In Sickness and in Health: Getting Through a False Alarm
So what I learned at 40, a few weeks before my wedding, was that my fiancé would indeed be a good partner in sickness and in health. He dropped everything to be by my side, and when I emerged from the exam area to tell him I was okay, he cried. It was the first and only sign that he was as worried as I was. If he'd had tears and fears before that, he'd kept them to himself.
I also got a tiny taste of what so many of my friends with cancer have gone through and continue to go through every time they see a doctor, and for all the anxious hours and years in between. I feel ridiculous telling this story in light of the real drama my friends and their partners and families have bravely faced. But I think it made me a better person, to understand how precious health is, and how everything can change in an instant, and how, even though the people who love you can't stop difficult things from happening, they will be there when you need them, every scary step of the way.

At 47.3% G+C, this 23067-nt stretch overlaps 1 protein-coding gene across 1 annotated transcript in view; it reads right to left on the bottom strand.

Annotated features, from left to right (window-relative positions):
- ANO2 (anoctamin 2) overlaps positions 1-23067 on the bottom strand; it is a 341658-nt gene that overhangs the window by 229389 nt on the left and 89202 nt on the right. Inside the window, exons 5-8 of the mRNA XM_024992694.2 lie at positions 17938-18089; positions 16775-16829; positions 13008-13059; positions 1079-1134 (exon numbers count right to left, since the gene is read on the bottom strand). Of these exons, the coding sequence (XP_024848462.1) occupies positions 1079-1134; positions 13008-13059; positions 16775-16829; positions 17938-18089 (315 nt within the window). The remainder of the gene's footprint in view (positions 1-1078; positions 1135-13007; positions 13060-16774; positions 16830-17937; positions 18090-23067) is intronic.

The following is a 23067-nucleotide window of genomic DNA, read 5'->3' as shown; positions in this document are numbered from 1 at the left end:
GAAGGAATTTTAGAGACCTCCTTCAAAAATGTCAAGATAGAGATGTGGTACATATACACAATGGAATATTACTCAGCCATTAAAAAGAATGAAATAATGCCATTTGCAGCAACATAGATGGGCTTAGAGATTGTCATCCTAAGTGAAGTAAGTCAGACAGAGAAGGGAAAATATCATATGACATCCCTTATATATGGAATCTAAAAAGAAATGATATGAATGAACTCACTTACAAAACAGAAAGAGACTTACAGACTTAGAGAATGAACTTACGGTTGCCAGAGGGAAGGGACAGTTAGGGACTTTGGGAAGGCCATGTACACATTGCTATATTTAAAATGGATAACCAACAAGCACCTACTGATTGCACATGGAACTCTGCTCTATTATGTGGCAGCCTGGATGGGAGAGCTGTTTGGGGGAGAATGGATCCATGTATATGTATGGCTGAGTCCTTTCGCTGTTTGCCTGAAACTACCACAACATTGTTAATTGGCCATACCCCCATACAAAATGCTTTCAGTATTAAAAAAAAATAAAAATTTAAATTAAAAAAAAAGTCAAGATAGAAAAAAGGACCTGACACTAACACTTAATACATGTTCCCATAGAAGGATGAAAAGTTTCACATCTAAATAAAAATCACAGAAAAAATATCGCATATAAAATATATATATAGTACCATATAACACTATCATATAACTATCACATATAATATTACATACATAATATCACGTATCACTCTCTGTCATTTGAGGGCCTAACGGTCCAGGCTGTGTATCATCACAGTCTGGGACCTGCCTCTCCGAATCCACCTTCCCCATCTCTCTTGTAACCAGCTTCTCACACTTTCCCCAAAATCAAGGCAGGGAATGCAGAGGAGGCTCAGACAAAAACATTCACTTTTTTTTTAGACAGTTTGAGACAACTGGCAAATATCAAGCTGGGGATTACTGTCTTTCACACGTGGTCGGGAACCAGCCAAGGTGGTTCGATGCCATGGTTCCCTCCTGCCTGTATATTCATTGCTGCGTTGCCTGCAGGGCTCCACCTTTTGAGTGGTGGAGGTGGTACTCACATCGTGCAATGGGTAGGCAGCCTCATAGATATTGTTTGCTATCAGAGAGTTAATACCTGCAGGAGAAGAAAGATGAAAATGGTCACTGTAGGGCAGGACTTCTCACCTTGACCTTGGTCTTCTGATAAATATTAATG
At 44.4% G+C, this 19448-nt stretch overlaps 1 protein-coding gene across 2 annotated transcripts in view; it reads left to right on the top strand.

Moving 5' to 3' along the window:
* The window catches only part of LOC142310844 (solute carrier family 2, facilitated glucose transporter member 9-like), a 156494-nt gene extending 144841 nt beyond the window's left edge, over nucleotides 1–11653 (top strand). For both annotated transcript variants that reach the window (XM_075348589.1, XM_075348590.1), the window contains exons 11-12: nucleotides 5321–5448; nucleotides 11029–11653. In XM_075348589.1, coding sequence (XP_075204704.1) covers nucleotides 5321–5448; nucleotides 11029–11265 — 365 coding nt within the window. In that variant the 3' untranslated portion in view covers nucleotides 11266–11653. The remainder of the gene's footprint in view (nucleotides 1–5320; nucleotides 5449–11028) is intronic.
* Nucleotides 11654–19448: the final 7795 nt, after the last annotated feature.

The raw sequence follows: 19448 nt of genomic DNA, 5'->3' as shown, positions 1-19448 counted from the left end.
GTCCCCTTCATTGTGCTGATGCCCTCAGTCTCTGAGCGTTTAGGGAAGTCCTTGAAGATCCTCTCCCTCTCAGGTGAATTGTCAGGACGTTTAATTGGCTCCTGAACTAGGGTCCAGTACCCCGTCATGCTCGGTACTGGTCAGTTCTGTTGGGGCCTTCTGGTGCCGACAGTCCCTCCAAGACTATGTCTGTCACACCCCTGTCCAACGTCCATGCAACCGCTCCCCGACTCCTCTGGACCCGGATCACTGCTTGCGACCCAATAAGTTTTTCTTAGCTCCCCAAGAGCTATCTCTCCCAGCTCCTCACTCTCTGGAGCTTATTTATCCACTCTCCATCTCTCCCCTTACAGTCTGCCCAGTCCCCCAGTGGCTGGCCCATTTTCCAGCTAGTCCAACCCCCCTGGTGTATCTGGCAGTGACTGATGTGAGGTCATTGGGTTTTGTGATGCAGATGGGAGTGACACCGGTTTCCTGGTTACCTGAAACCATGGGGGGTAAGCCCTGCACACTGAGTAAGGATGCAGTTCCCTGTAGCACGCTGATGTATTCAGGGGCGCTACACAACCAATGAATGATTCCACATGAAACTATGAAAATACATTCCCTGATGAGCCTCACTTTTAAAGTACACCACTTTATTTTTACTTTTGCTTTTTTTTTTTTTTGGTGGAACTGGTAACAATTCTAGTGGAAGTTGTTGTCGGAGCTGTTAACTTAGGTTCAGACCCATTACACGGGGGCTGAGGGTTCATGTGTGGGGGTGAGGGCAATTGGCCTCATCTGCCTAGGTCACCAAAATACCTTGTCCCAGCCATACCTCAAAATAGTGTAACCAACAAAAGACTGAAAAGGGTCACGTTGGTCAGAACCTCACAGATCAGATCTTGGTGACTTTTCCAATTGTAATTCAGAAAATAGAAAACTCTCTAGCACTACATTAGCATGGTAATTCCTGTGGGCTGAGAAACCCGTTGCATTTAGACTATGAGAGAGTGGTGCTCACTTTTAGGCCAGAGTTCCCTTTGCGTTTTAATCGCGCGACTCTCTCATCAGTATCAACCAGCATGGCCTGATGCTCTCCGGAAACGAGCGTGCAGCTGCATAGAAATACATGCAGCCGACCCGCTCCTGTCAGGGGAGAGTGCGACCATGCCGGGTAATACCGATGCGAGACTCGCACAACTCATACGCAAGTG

So maybe cancer doesn't mean that you're totally and irreversibly on your own. Maybe it actually clarifies, like an X-ray, what's inside of you, and who is in this with you.
Cindy Chupack is the author of The Between Boyfriends Book (St. Martin's Griffin).